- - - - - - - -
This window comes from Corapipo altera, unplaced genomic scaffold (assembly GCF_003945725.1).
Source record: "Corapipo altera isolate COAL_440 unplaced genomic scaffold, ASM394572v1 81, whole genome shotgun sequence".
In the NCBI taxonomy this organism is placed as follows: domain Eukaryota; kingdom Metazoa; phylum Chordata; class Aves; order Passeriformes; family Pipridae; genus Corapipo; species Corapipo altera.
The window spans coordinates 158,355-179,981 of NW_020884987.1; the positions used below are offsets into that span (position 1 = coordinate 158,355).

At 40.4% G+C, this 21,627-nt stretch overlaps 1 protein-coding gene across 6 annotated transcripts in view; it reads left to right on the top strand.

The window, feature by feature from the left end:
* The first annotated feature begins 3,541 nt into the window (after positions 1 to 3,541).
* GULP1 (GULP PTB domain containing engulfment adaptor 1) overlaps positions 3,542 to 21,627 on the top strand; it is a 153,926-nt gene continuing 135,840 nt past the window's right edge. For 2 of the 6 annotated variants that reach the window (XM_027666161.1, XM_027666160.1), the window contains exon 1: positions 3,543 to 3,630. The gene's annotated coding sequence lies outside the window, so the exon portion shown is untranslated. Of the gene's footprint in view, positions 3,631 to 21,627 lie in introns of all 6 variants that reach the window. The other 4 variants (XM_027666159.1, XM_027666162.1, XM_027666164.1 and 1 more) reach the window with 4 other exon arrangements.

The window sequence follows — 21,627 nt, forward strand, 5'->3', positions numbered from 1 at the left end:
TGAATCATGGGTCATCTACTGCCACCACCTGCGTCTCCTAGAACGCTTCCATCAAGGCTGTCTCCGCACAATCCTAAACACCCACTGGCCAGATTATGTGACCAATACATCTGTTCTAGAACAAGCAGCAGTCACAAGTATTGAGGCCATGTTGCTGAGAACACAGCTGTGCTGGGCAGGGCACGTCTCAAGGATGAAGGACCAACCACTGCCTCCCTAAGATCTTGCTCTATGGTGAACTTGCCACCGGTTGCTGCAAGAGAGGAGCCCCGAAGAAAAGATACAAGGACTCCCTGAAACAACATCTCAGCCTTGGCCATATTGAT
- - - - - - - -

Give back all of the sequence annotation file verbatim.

This window comes from Corapipo altera, unplaced genomic scaffold (assembly GCF_003945725.1).
Source record: "Corapipo altera isolate COAL_440 unplaced genomic scaffold, ASM394572v1 81, whole genome shotgun sequence".
In the NCBI taxonomy this organism is placed as follows: domain Eukaryota; kingdom Metazoa; phylum Chordata; class Aves; order Passeriformes; family Pipridae; genus Corapipo; species Corapipo altera.
The window spans coordinates 158,355-179,981 of NW_020884987.1; the positions used below are offsets into that span (position 1 = coordinate 158,355).

At 40.4% G+C, this 21,627-nt stretch overlaps 1 protein-coding gene across 6 annotated transcripts in view; it reads left to right on the top strand.

The window, feature by feature from the left end:
* The first annotated feature begins 3,541 nt into the window (after positions 1 to 3,541).
* GULP1 (GULP PTB domain containing engulfment adaptor 1) overlaps positions 3,542 to 21,627 on the top strand; it is a 153,926-nt gene continuing 135,840 nt past the window's right edge. For 2 of the 6 annotated variants that reach the window (XM_027666161.1, XM_027666160.1), the window contains exon 1: positions 3,543 to 3,630. The gene's annotated coding sequence lies outside the window, so the exon portion shown is untranslated. Of the gene's footprint in view, positions 3,631 to 21,627 lie in introns of all 6 variants that reach the window. The other 4 variants (XM_027666159.1, XM_027666162.1, XM_027666164.1 and 1 more) reach the window with 4 other exon arrangements.

The window sequence follows — 21,627 nt, forward strand, 5'->3', positions numbered from 1 at the left end:
TGAATCATGGGTCATCTACTGCCACCACCTGCGTCTCCTAGAACGCTTCCATCAAGGCTGTCTCCGCACAATCCTAAACACCCACTGGCCAGATTATGTGACCAATACATCTGTTCTAGAACAAGCAGCAGTCACAAGTATTGAGGCCATGTTGCTGAGAACACAGCTGTGCTGGGCAGGGCACGTCTCAAGGATGAAGGACCAACCACTGCCTCCCTAAGATCTTGCTCTATGGTGAACTTGCCACCGGTTGCTGCAAGAGAGGAGCCCCGAAGAAAAGATACAAGGACTCCCTGAAACAACATCTCAGCCTTGGCCATATTGAT